President Trump Pardons Susan B Anthony! This might sound like a strange headline, but on the historic 100th anniversary of the ratification of the 19th Amendment to the Constitution, President Trump gave an official pardon to one of the most notable and honorable ringleaders of the women’s suffrage movement, Susan B. Anthony. As a member of the Women’s Suffrage Centennial Commission, Concerned Women for America’s (CWA) CEO and President Penny Nance stood front and center as the President signed a Presidential Proclamation honoring the 100th Anniversary of the Ratification of the Nineteenth Amendment and announced that he will grant a full and complete pardon for Susan B. Anthony.
A statement from the White House Press Secretary marking the August 18 anniversary offered a lesson in history paying tribute to “the advocacy, perseverance, and leadership of a truly remarkable woman and an American hero:”
On November 5, 1872, Susan B. Anthony, after having been permitted to register to vote, entered a polling location in Rochester, New York, and cast a straight ticket Republican ballot. Two months later, a grand jury in Albany, New York, returned an indictment against her for having voted illegally. At the onset of her trial in June 1873, and in clear violation of her rights to trial by jury and due process, she was convicted by way of a directed verdict issued by the presiding judge—Supreme Court Justice Ward Hunt. During the trial, Justice Hunt stated that “the voting by Miss Anthony was in violation of the law.” After not being permitted to testify on her own behalf, she was finally given the opportunity to speak on the last day of trial. In the most famous speech in the women’s suffrage movement, Susan B. Anthony aggressively defended a citizen’s right to vote and compared the denial of such a right to the denial of “sacred rights to life, liberty, property.” Justice Hunt then directed the jury to return a guilty verdict and imposed a $100 fine on Susan B. Anthony as her sentence. Although the suffragette steadfastly refused to pay the unjust fine, Justice Hunt did not have her imprisoned, preventing her from appealing her sentence to a higher court.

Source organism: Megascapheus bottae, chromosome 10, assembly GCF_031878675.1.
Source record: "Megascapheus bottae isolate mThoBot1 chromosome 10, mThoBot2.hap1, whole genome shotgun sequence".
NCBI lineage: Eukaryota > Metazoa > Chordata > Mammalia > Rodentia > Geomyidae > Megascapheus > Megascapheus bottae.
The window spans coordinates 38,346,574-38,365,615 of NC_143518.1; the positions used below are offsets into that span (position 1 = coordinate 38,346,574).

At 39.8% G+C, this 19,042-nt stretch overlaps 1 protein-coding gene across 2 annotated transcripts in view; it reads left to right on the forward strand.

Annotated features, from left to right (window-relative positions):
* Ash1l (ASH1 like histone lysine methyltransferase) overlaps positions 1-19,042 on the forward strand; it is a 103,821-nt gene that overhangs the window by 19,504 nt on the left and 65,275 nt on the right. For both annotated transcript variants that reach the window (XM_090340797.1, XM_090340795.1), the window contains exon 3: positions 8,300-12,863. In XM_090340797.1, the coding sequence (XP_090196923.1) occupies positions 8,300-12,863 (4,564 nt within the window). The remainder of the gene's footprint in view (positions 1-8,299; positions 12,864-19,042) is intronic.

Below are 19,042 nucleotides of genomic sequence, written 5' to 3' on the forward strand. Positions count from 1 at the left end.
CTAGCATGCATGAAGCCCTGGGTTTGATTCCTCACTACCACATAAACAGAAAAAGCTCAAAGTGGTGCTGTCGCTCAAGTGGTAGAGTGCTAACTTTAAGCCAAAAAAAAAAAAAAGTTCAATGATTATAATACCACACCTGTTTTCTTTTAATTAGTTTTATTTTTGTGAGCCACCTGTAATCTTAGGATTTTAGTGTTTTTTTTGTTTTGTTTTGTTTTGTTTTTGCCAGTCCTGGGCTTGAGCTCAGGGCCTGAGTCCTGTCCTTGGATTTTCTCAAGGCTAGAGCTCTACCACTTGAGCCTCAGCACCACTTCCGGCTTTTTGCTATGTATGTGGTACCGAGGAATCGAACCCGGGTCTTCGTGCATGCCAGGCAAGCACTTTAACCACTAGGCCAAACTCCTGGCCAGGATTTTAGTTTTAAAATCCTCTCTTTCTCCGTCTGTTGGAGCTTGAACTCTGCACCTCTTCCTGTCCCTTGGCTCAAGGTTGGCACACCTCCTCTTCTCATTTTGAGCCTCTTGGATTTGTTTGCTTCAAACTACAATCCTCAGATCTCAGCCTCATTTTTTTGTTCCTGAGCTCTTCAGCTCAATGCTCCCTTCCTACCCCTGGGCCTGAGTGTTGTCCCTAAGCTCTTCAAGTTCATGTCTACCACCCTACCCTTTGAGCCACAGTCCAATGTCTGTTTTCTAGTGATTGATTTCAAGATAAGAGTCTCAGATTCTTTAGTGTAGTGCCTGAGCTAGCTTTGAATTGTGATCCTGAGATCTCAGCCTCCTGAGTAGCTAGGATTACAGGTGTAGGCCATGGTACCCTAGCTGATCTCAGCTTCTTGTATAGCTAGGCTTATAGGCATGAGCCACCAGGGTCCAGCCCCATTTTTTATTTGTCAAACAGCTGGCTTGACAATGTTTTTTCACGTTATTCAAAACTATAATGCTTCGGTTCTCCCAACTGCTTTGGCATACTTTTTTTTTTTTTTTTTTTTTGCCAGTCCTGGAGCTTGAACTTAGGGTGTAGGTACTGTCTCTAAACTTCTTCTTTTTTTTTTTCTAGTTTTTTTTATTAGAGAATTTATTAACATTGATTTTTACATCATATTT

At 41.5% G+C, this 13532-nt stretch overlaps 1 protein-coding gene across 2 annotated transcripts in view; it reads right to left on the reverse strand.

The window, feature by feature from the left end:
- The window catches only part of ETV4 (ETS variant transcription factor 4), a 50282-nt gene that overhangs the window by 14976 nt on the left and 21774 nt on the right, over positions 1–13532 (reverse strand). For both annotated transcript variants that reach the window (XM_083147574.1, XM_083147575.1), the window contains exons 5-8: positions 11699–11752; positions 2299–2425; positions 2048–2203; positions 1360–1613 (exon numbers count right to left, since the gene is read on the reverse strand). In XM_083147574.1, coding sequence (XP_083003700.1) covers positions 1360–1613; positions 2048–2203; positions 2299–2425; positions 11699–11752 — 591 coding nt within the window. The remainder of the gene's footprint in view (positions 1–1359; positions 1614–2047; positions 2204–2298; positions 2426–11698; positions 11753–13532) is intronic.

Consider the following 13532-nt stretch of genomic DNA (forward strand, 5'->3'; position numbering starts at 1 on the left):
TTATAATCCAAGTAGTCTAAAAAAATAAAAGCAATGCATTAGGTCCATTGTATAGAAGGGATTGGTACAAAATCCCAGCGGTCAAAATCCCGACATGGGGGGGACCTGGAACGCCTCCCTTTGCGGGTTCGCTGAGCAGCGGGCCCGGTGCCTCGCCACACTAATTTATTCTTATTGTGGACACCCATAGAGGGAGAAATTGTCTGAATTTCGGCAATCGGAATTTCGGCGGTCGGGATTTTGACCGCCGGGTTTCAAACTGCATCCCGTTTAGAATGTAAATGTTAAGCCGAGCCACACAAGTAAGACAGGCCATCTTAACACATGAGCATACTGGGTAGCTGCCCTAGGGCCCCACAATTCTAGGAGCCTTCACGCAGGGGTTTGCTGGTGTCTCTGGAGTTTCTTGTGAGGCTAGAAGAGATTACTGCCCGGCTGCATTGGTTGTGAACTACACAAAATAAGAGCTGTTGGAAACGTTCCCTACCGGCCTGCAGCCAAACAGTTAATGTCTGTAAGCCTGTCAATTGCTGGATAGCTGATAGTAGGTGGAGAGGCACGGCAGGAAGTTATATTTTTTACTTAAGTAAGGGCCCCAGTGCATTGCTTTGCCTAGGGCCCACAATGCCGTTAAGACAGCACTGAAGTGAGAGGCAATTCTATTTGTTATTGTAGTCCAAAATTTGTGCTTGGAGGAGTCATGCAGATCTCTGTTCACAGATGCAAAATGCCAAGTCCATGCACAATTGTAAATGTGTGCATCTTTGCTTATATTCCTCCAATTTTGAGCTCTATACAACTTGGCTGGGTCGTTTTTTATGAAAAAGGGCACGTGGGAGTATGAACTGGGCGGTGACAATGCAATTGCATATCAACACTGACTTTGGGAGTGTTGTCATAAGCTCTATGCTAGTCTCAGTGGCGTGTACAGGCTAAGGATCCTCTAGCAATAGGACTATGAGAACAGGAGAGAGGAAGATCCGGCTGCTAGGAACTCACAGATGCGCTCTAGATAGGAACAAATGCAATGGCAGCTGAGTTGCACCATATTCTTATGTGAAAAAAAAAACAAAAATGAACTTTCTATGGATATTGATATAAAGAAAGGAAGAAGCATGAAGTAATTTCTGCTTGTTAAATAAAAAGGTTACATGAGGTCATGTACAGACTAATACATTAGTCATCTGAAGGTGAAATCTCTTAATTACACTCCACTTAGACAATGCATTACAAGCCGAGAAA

Susan B. Anthony’s conviction under the law served to inspire millions of women in her generation and the decades to follow to stand with conviction and purpose for a cause greater than herself. Let us embrace her example in this election as we seek the Lord in prayer for our nation and go to the polls in November. Our right to vote should never be taken for granted.